The architectural design competition for a new primary school building won in 2014 by the team headed by pool Architekten of Zürich was triggered by two factors: the reorganization of the school system in the Swiss canton of Aargau and an increase in pupil numbers in Suhr itself. The campus-style site in the village center comprises various buildings dating from the 1950s, 1960s and 1970s. Set back from the street and aligned in terms of scale with the adjacent municipal buildings, the new build looks out onto the landscaped space that stands before it.
Lessons are held on the three upper stories, each of which is divided into the eight well-structured spatial and functional units that are the classrooms. The highly flexible, modular design lends itself to a wide range of uses, including the creation of large spaces, and can be adapted to suit various teaching concepts.
The focal point of the school building is its open staircase. A monumental double helix that winds up through the building, it was cast together with the floor slabs to form one structural system. To preserve the desired open floorplan, this spiral sculpture was conceived to be accessible from both inside and out. Two open staircases lead to the upper floors with the emergency staircase concealed below them in a solid concrete fire compartment.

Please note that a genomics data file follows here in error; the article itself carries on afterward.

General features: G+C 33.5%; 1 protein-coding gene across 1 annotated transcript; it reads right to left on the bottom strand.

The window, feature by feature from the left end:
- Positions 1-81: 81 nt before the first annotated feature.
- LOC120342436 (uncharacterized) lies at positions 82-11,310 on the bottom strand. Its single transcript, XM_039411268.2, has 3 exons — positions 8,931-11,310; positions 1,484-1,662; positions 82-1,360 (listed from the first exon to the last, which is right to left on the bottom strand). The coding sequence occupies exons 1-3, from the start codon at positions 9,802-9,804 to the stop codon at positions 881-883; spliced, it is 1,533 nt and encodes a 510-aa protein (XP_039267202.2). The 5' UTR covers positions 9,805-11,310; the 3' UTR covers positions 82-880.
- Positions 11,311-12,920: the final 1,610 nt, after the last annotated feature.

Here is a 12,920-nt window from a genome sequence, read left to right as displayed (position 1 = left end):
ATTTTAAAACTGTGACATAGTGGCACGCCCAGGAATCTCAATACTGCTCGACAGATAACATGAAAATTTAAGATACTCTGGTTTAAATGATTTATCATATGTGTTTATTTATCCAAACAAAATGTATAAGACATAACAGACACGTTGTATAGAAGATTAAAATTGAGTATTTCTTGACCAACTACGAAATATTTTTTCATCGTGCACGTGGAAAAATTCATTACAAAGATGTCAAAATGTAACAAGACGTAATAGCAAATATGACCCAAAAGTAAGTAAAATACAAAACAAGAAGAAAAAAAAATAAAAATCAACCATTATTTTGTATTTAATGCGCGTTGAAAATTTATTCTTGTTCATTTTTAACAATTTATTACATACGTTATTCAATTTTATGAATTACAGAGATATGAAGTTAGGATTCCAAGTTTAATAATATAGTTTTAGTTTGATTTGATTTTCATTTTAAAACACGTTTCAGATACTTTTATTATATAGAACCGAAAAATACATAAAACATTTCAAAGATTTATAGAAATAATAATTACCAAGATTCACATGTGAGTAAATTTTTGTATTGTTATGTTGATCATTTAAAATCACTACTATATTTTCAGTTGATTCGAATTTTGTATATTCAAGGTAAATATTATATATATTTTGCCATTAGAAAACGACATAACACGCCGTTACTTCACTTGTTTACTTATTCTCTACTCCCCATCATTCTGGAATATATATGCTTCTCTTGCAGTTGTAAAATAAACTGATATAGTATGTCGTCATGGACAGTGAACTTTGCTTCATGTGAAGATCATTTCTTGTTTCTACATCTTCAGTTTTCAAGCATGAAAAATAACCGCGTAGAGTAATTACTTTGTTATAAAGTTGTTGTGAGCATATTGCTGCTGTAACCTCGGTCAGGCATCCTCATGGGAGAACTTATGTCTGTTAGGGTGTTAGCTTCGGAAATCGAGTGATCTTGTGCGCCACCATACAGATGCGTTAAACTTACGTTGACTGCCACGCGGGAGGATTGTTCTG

Structurally, the stairs, floor slabs and double-story supports create a force-fit load-bearing framework. Two rings of prefabricated supports, connected together along the floor slabs by an in-situ-cast edge beam, support both facades and floor slabs. This rigid system provides stability against wind and earthquake loads without the need for bracing walls.
The repetitive structure and level of prefabrication meant that the building could be erected quickly and efficiently while the school remained open – a significant factor on this project given the lack of space and the tight construction schedule.